Tributes have been paid in Kent today to the veteran Labour politician Tony Benn, who has died aged 88.
The former Cabinet minister, who made regular visits to the county and was an active supporter of the striking miners in Kent, passed away at home this morning.
Jonathan Shaw, the former Labour MP for Chatham and Aylesford, said: "Irrespective of whether you agreed with him, he had an ability to engage with people and was the most charming person - he was self-deprecating and amusing and was also willing to listen to people.
Veteran politician Tony Benn on a visit to Kent
"When I was a minister at Defra with Hilary Benn [his son] he would regularly drop in - he was immensely proud of his son."
His achievements as a minister were often overlooked, Mr Shaw added. "People tend to forget some of the things he did, like pushing through the development of Concorde and opening the Post Office tower in London."
Kent County Council Labour group leader Gordon Cowan said: "He was outspoken and unwavering in his views and was prepared to stand up for them and I admired him for that. He will be sorely missed."
Cllr Vince Maple, Labour group leader on Medway Council, said: "The Labour movement has lost a true icon. he was someone who gave hope to many. His ability to articulate his values and speak up for those without a voice was an inspiration."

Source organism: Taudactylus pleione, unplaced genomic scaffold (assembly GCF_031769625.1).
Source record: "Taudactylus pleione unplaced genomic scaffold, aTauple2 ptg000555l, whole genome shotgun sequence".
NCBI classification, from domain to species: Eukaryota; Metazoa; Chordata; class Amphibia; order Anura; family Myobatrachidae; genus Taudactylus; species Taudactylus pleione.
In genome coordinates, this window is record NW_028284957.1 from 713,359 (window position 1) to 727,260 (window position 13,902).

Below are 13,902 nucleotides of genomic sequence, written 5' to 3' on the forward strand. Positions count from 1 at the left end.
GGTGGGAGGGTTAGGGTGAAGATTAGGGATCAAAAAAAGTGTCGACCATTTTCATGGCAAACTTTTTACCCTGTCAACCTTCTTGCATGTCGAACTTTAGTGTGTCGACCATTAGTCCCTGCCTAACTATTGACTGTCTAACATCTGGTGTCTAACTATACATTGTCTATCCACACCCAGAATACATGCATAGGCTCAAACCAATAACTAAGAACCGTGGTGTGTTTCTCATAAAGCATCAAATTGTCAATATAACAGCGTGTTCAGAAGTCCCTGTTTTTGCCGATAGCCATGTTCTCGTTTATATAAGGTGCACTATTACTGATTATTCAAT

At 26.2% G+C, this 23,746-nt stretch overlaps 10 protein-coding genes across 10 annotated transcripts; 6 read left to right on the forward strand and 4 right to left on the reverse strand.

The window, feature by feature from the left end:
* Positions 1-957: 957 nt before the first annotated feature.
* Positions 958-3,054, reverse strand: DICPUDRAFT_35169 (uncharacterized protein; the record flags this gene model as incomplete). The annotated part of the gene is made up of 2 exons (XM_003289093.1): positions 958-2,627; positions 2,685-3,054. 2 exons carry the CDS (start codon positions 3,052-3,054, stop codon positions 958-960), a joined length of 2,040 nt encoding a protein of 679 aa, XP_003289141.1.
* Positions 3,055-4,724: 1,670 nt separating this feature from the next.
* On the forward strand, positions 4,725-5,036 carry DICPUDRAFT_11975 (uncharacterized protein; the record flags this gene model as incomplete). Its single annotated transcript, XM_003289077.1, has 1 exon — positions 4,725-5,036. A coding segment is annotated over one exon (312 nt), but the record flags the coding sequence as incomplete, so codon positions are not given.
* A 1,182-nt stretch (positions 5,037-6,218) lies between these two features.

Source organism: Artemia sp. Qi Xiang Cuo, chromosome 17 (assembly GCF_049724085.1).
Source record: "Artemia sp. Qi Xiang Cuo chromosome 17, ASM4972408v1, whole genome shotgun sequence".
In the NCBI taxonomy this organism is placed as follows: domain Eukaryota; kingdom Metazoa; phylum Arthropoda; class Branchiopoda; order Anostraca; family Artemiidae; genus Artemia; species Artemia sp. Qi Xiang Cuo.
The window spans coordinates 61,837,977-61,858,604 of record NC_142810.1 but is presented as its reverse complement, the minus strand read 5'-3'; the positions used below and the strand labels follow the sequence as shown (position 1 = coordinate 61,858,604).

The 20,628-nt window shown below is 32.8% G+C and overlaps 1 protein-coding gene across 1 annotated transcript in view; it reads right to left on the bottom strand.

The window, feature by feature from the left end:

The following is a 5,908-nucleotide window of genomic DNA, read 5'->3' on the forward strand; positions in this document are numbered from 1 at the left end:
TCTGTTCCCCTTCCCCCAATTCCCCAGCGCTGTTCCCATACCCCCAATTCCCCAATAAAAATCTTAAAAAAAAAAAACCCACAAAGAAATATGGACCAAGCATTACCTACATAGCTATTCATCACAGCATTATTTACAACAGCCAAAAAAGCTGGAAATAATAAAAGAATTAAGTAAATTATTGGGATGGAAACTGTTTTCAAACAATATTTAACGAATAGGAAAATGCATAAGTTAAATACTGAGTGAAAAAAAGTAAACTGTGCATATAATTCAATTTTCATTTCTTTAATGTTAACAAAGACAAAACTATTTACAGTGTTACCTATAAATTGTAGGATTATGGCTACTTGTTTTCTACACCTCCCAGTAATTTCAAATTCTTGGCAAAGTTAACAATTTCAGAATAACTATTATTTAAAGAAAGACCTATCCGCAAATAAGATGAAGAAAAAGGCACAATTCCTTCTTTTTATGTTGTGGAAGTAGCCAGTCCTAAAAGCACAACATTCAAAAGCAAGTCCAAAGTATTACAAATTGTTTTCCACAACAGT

Kent Labour group leader Cllr Gordon Cowan
When he first entered Parliament at the age of 25, Mr Benn subsequently had to find a way to renounce his peerage to remain in the House of Commons.
He was an MP for 50 years and when he left, he quipped that he was doing so to spend more time in politics.
His support was acknowledged when during the miners' dispute, on a visit to Kent, he was presented with a strike memorial plate by the Kent Area National Union of Mineworkers.
Dover and Deal MP Charlie Elphicke
Dover and Deal MP Charlie Elphick said: "Tony Benn was a powerful advocate and stands as a role model for all of the hard left and the militant tendency.
"He will be missed and after the passing of Bob Crow this week, our public life will once again be that bit less and colourful and duller without him."